Cannabidiol, or CBD, as the cannabis-derived compound is known, is enormously popular in the US, embraced as a panacea for the modern condition. The Brightfield Group, a research firm focused specifically on the cannabis industry, pegged the US hemp-derived CBD market in 2018 at $590 million, and predicts that number will increase tenfold by the end of this year, to $5.7 billion.
It expects the market could balloon to a whopping $22 billion by 2022—assuming that the US Food and Drug Administration (FDA) gets on board.
Stakeholders in this booming industry have the chance to formally make their cases for the value of CBD, and to tell the FDA how they think it should—and shouldn’t—be regulated, at the agency’s first public hearing on the topic today (May 31). More than 110 of them have signed up to do so. Interested viewers can watch a livestream of the hearing on the FDA’s website or on the YouTube channel of Fox Business.
While CBD sales are skyrocketing, government agencies are taking incremental steps toward regulating the industry, leaving operators and consumers alike in a legal grey area. The 2018 Farm Bill removed hemp-derived CBD—that’s CBD from cannabis containing less than 0.3% THC, according to the US government—from the Controlled Substances Act, essentially declassifying it as a dangerous controlled substance of no medical use and making it legal under federal law, under some circumstances. It also clarified its status as an agricultural product, making benefits such as crop insurance available to hemp farmers.
As soon as the Farm Bill passed, FDA commissioner Scott Gottlieb issued a statement reminding Americans that the FDA was still in charge of regulating food, drugs, and cosmetics, including those containing CBD. That meant that aside from GW Pharmaceuticals—the marketers of the single FDA-approved drug containing CBD—CBD producers making therapeutic claims, selling CBD in food products across interstate lines, or marketing CBD as a dietary supplement were doing so in violation of the law. But the FDA has thus far only gone after companies making especially egregious claims. And Gottlieb also stated the FDA’s intent to find “legal pathways” for CBD, and to “make these legal pathways more predictable and efficient.”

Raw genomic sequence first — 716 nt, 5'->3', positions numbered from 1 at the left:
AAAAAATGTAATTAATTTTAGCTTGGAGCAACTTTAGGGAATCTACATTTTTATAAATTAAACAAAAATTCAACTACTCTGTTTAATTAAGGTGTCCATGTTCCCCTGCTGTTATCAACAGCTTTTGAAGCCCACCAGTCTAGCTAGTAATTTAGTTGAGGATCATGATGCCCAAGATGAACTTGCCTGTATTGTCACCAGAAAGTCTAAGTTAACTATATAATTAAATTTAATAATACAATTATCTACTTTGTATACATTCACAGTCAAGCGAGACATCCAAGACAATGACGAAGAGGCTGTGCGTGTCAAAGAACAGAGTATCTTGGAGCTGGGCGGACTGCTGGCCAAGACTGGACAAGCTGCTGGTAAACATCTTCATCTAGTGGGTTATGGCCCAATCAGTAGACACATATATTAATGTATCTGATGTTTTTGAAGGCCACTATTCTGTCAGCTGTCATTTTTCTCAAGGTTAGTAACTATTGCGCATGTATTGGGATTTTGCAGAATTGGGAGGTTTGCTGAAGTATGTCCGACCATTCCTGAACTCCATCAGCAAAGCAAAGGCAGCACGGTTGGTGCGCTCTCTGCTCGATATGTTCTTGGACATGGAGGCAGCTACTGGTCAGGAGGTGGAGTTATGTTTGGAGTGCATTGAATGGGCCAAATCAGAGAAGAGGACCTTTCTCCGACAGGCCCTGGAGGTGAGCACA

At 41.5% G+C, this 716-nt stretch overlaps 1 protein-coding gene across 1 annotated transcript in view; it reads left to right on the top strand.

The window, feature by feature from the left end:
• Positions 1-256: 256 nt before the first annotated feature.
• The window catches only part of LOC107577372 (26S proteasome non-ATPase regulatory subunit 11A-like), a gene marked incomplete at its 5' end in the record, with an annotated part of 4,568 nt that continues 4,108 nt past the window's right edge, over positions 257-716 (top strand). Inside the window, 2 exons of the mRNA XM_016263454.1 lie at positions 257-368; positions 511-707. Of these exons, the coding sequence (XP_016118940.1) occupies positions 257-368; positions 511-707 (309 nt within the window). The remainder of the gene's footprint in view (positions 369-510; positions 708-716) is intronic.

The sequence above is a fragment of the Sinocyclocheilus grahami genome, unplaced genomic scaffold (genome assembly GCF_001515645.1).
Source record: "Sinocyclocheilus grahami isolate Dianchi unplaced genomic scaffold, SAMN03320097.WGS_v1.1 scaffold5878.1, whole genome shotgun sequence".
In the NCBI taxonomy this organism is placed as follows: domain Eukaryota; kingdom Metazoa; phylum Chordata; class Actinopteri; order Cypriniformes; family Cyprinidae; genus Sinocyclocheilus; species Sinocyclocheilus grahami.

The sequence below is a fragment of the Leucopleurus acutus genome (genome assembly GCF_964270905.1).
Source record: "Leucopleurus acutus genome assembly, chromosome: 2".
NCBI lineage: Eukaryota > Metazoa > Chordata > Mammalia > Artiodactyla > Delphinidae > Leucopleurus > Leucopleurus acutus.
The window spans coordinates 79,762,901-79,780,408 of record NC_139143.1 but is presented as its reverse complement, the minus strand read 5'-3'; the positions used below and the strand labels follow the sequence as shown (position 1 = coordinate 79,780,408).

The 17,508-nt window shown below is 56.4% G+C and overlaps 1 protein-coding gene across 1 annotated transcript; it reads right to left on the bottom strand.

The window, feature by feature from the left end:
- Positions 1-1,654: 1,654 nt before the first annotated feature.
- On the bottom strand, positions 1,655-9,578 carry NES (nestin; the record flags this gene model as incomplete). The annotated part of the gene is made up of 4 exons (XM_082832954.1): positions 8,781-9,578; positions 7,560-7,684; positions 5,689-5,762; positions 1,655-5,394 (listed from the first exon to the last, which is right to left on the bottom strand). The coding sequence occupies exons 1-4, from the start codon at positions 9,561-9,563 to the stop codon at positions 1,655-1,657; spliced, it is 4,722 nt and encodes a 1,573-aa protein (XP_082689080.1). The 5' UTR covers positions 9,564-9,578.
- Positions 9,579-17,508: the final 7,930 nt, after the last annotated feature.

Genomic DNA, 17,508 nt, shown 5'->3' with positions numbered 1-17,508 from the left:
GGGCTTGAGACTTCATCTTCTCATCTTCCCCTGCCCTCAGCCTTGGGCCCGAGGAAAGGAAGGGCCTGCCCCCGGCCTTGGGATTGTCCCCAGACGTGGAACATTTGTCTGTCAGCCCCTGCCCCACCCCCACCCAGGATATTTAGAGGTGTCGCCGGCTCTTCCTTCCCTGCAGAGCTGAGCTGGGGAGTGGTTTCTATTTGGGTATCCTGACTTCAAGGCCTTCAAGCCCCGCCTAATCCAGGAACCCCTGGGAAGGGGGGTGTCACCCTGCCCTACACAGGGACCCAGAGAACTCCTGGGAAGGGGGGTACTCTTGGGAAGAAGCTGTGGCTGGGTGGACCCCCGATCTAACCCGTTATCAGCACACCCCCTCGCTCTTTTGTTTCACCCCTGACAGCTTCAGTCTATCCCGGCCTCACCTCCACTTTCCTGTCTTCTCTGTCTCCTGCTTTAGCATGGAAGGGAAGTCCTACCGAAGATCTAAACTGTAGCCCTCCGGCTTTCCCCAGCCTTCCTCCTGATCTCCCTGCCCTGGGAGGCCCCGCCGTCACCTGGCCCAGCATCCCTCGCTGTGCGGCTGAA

In other words, the FDA recognized that “CBD now is too big to fail,” as Jonathan Miller, general counsel for the trade group US Hemp Roundtable told Quartz in December. (Earlier this week the Transportation Security Administration, or TSA, also recognized the distinction between cannabis and hemp-derived CBD.)
Miller, whose group represents CBD brands including Lord Jones, Charlotte’s Web, and CV Sciences, is among the many who will address the agency today. He’ll be joined by scientists, consumer advocates, health professionals, patients, retailers, manufacturers, medical researchers, agricultural experts, and scientists—and that’s all before the one-hour lunch-break. The marathon schedule of stakeholders demonstrates this molecule’s potentially massive impact on US health, culture, and corporate bottom lines.
A docket for public input has also amassed some 800 comments, many of which appear to be personal testimonials from patients who claim CBD has helped them avoid using more powerful prescription painkillers or sleep aids.
Miller says he doesn’t expect anything conclusive to come from today’s hearing—“I think it’s going to be more a time for them to listen,” he says—but that it is an important first step toward formally recognizing hemp-derived CBD as a dietary supplement or food additive. That step could “once and for all establish the legality of all the CBD products that people are purchasing,” he says, and “unleash what’s projected to be a multi-multi-billion-dollar industry.”